“I’m very concerned about the state of higher education in Colorado, but I’m going to keep advocating for intellectual diversity and supporting students who want to speak out or have different views,” Ganahl said.

Having established herself as a successful business owner, a philanthropic community leader, and a tenaciously principled regent, Ganahl’s name is being floated as a possible future candidate for higher office.

When asked by The College Fix what her future holds, Ganahl reiterated her commitment to students and their families.

“I just want to keep doing everything I can to protect the American dream and keep it alive for the future generation,” she said. “I have four kids, and it’s incredibly important that I continue that work. I’ll keep my options open, but I’ll always be an advocate for viewpoint diversity.”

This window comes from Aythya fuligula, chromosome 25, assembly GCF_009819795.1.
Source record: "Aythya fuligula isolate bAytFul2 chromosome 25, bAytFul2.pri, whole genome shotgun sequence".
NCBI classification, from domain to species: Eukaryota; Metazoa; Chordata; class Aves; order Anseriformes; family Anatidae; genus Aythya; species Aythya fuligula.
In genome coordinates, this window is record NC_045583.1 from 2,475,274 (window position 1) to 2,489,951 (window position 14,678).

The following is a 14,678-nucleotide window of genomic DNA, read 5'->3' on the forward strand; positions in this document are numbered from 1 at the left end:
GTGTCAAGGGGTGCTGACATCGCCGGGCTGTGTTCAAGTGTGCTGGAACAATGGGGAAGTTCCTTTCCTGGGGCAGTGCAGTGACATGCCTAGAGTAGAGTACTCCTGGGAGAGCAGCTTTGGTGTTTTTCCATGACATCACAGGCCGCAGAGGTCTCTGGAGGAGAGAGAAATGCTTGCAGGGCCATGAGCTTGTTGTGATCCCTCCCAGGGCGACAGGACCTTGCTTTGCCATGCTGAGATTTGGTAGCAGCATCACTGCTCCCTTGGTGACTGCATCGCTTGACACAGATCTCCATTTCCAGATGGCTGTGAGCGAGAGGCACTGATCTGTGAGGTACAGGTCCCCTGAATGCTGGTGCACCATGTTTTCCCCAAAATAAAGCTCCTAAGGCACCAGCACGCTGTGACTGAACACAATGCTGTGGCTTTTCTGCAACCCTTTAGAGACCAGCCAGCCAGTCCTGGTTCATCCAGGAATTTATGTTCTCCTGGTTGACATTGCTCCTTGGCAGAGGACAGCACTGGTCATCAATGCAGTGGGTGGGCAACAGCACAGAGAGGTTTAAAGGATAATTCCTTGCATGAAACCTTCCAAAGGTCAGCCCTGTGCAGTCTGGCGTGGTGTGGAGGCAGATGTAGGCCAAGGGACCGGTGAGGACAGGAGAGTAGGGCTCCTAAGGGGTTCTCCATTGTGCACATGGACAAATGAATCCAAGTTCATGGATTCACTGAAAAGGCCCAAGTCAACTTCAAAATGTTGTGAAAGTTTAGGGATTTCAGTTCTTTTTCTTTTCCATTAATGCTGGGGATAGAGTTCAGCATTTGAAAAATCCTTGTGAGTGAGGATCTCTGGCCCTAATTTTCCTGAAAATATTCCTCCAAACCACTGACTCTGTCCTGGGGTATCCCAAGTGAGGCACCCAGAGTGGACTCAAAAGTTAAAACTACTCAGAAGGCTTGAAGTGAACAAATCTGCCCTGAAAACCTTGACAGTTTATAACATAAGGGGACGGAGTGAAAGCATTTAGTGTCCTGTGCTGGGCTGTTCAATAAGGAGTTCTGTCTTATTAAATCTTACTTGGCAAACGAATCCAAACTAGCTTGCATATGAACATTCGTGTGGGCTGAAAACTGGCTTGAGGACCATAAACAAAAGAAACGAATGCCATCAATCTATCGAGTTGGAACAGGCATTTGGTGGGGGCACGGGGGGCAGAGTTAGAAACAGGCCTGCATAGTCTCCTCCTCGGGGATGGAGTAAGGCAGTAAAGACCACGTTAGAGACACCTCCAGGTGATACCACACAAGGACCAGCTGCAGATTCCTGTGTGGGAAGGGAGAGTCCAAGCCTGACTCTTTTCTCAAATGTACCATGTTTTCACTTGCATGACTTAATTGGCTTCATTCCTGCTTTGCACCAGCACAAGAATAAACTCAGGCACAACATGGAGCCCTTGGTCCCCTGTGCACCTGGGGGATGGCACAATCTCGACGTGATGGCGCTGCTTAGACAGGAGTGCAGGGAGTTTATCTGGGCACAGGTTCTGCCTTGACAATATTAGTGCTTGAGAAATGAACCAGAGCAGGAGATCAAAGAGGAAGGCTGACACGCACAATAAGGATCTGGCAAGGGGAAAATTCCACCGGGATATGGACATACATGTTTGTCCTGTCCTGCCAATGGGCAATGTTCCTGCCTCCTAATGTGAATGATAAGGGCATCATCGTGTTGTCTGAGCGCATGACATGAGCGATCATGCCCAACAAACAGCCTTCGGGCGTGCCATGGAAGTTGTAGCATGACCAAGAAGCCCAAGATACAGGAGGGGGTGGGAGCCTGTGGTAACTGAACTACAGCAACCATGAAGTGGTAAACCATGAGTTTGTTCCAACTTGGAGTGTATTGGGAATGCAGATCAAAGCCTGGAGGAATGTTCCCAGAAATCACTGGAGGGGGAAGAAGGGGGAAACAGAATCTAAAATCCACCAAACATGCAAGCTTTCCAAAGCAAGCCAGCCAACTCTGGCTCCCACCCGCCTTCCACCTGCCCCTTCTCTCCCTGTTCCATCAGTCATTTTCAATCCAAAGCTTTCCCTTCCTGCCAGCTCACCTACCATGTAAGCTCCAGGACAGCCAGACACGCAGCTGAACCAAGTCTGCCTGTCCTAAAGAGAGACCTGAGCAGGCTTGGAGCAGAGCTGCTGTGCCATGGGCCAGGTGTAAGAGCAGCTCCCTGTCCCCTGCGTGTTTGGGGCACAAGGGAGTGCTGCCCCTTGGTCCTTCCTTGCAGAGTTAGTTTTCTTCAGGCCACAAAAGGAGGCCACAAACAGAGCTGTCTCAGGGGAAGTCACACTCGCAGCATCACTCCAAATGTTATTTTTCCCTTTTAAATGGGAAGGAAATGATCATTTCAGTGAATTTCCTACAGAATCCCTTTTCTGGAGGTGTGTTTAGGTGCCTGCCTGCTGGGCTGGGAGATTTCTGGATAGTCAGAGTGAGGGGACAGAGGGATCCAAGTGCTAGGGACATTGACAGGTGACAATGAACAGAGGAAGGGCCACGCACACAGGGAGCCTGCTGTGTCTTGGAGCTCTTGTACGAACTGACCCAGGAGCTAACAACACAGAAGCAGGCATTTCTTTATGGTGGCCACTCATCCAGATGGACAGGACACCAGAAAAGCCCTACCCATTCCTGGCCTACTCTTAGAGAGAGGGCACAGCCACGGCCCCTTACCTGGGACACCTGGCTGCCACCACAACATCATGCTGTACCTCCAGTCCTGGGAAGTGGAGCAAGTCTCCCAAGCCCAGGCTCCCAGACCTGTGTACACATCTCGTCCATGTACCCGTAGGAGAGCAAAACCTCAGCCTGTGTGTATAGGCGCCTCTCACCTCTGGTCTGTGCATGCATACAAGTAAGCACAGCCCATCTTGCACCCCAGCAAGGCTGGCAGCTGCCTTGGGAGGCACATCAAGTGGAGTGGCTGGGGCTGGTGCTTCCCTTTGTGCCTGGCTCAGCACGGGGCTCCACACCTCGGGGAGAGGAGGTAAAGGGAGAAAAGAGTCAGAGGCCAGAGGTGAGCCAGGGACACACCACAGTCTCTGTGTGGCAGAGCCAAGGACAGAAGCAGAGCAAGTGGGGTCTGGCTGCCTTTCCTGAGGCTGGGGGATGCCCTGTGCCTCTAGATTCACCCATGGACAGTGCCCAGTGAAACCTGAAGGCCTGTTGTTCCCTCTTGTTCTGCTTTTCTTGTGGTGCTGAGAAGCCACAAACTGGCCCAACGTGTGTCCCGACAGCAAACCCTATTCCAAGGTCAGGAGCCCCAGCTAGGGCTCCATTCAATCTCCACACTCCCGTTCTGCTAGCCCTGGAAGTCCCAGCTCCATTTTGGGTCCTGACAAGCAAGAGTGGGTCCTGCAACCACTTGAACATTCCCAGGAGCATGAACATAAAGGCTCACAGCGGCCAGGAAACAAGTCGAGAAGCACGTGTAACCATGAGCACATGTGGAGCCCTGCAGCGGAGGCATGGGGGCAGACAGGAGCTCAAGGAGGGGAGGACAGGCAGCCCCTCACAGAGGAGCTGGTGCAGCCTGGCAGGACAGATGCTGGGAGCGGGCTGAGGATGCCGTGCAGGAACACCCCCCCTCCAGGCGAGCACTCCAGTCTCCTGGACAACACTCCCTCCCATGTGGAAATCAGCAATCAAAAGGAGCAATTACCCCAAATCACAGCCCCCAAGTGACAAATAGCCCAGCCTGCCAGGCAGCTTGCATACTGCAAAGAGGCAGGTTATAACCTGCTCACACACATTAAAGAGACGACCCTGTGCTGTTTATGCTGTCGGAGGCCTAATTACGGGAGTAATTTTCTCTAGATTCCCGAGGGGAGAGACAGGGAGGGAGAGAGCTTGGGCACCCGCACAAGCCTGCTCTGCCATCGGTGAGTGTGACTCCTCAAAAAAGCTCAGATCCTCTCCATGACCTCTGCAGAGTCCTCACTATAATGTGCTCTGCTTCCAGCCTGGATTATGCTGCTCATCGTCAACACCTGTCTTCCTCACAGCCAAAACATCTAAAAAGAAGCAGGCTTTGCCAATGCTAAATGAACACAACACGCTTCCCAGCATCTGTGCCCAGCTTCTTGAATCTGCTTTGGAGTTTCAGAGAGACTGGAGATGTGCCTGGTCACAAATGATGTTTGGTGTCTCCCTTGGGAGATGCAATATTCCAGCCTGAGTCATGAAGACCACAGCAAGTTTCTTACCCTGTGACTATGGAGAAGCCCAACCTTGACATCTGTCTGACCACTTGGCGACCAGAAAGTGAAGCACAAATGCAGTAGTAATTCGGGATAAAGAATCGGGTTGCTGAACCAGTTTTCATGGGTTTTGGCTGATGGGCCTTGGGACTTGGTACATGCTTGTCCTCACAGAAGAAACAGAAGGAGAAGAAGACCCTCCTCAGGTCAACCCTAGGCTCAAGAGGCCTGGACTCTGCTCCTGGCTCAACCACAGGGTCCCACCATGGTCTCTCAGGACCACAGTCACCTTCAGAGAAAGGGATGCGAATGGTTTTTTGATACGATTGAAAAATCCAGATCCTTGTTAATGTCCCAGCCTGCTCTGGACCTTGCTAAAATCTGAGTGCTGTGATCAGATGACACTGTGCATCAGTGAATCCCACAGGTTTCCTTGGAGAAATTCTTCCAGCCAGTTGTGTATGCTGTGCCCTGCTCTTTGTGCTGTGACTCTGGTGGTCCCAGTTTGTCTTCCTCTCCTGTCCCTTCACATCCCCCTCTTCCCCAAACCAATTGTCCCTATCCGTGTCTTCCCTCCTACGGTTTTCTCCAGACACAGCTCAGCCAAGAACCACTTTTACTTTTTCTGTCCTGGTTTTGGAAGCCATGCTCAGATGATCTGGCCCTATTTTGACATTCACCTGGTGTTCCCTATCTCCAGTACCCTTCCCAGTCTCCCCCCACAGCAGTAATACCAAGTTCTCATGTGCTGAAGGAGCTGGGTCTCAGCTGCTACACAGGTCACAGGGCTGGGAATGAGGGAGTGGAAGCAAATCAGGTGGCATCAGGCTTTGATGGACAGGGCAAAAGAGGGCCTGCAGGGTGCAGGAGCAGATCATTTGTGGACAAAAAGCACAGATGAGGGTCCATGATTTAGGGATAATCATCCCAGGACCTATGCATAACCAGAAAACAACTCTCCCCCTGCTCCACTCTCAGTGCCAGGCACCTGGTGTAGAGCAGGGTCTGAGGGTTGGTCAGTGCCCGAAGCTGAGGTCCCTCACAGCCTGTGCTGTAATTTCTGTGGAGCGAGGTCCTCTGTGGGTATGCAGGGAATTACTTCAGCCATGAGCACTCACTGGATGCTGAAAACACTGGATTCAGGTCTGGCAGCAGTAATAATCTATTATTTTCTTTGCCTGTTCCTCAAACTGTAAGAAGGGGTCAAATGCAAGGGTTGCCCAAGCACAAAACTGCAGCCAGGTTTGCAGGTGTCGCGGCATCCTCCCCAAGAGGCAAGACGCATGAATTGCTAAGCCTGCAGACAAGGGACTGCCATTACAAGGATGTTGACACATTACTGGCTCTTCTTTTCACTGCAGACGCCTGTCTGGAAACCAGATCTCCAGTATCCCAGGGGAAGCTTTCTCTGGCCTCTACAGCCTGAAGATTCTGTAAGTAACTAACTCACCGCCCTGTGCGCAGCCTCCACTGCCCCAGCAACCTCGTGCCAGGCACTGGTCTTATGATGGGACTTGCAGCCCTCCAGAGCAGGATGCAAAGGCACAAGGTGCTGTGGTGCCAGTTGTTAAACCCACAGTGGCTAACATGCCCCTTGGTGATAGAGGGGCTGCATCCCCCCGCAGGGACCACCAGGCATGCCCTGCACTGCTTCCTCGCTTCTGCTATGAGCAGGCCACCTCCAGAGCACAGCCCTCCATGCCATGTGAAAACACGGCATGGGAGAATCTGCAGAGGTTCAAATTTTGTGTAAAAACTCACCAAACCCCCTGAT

MORE: U. Michigan community demands resignation of GOP/Trump-supporting regent

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About the Author
College Fix contributor Tripp Grebe is a student at the University of Wisconsin-Madison majoring in political science while receiving a certificate in philosophy, political economy, and economics. He was a columnist at the Badger Herald and recently interned for the Wisconsin Institute for Law and Liberty. He is treasurer for his Young Americans for Freedom chapter.